Experimenting With Tethering In The Studio
This month my annual NAPP (National Association of Photoshop Professionals) membership came due, and when I renewed I went ahead and took advantage of special pricing for a year of access to the training videos on Kelbytraining.com. You may recall last year I started taking some of the training courses (click here to read my review). NAPP is great. Kelbytraining is great. And the bundled price of renewing both for one year is the cheapest way to have access to the training for one full year.
The very first set of course videos I watched with my renewed membership were Jim DiVitale’s Commercial Photography Lighting Parts I & II. With the watch product photography work I do, these videos were fantastic – some of the best I’ve viewed on the site. What was really great was that in each lesson, Jim would take you in the studio to show you the equipment and set up he used for a given type of product, then the following lesson would be pure Photoshop to see Jim’s workflow and editing/enhancement techniques on the photos he takes in the lesson prior. So you get a real “soup to nuts” view of how he does product photography.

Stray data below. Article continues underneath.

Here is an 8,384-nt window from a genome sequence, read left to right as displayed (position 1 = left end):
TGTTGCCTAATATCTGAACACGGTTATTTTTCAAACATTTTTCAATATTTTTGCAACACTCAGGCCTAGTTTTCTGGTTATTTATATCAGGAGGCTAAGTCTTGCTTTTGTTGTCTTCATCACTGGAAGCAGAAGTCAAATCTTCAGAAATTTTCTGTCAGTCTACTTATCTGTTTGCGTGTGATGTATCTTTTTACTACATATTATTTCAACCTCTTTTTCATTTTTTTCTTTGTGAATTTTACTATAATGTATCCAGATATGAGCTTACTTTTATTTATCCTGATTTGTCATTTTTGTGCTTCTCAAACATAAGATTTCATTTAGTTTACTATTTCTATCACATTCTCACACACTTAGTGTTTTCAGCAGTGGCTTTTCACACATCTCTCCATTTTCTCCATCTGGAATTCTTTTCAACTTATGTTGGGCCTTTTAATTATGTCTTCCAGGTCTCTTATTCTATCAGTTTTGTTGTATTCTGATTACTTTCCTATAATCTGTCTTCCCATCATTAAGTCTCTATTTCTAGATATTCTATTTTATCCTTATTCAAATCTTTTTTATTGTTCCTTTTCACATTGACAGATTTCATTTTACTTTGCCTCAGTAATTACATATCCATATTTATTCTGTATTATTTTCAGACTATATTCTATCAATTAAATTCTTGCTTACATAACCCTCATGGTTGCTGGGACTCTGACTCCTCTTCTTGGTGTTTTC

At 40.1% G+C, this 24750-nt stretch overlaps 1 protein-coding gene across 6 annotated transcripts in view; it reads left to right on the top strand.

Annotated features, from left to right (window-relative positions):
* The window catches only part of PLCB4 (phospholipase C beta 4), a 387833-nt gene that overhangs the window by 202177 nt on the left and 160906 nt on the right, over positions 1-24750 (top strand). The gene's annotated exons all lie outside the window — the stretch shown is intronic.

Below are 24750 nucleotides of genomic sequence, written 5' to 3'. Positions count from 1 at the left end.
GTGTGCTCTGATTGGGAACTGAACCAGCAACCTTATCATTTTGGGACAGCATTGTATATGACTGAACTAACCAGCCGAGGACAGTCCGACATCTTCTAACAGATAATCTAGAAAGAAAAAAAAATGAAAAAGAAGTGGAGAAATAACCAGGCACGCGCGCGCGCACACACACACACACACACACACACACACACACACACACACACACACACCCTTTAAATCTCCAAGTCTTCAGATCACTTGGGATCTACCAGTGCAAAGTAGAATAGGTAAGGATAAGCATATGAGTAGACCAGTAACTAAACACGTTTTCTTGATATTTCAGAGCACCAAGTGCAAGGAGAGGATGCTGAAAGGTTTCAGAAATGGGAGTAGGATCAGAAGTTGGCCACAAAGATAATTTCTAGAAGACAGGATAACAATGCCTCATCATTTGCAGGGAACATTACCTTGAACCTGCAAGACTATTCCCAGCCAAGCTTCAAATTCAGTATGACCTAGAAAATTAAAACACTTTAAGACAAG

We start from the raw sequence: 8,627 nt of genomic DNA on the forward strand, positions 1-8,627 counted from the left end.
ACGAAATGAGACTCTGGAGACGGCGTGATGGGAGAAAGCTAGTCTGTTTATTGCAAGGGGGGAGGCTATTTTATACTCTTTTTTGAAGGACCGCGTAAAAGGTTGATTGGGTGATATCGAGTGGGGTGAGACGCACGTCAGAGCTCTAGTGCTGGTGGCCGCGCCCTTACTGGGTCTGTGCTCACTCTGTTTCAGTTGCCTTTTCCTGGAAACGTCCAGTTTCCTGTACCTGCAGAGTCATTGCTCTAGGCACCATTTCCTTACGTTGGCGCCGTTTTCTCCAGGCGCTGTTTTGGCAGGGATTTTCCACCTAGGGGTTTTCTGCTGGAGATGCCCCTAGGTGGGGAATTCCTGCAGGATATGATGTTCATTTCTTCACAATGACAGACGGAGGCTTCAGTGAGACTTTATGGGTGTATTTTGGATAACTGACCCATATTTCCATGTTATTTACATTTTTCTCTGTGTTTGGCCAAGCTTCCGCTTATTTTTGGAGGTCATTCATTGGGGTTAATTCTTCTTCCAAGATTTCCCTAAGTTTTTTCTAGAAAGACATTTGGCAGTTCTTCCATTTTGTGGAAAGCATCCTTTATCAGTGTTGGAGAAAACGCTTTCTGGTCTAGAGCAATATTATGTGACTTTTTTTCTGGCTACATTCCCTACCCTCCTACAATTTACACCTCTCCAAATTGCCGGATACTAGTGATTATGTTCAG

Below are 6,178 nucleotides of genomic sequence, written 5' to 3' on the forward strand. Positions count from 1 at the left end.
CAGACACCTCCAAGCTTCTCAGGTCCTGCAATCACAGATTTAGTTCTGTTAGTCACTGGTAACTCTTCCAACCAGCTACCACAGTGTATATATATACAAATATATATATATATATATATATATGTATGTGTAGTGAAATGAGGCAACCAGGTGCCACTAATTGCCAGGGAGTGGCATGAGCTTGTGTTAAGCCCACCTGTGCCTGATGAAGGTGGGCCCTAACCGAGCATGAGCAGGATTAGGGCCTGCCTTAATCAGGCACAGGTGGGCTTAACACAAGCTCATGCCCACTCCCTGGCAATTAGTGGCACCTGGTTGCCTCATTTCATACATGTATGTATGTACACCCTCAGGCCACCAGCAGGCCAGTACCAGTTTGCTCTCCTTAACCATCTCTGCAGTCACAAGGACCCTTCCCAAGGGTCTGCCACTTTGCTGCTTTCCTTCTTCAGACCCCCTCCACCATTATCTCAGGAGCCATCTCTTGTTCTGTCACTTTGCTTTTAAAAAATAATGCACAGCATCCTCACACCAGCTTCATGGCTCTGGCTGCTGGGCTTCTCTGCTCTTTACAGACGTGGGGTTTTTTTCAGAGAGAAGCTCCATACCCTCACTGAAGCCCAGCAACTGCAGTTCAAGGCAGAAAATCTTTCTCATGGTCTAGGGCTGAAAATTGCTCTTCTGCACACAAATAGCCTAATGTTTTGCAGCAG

One of the immediate takeaways from these videos for me was to see the advantages of shooting “tethered” with a laptop connected to your camera. Here’s a screen shot from the video which shows Jim’s laptop tethered to his camera:
Jim shoots with Canon equipment like I do, and demonstrated how he used the Canon EOS Utility software to do things like set custom white balances, refine focus and composition, and overall make sure you get shot right the first time, leaving less to do in Photoshop post-production work.
I’ve often considered shooting tethered, but never had a good spot to put my laptop in my studio area, so I never took the time to try and rig something up. Seeing Jim’s setup above really made things click for me, so my first step was to try and duplicate his tripod mounted laptop stand. Of course, he’s using a top quality (and hideously expensive) Manfroto T-Bar tripod attachment, which allows him to mount his laptop and camera on the same tripod. But I found this gem for less than thirty bucks on Amazon:
This laptop platform has a built-in tripod mount, and screws on easily to any standard tripod. Like any photographer, I’ve got a couple of extra tripods in the closet, and I mounted it to one of my extras. Here’s a photo of the very sturdy, metal platform mounted on one of my tripods:
My 5D Mark II came with a nice long USB cord designed for tethering of this nature. Here’s a photo of my tethered studio set up, with my laptop running the Canon EOS Utility Software:
And here’s a finished photo of my first test subject – my Rolex Yacht-Master in stainless steel and platinum:
Looks good don’t you think?
John B. Holbrook, II
John B. Holbrook, II is a freelance writer, photographer, and author of ThruMyLens.org, as well as LuxuryTyme.com and TheSeamasterReferencePage.com. *All text and images contained in this web site are the original work of the author, John B. Holbrook, II and are copyright protected. Use of any of the information or images without the permission of the author is prohibited.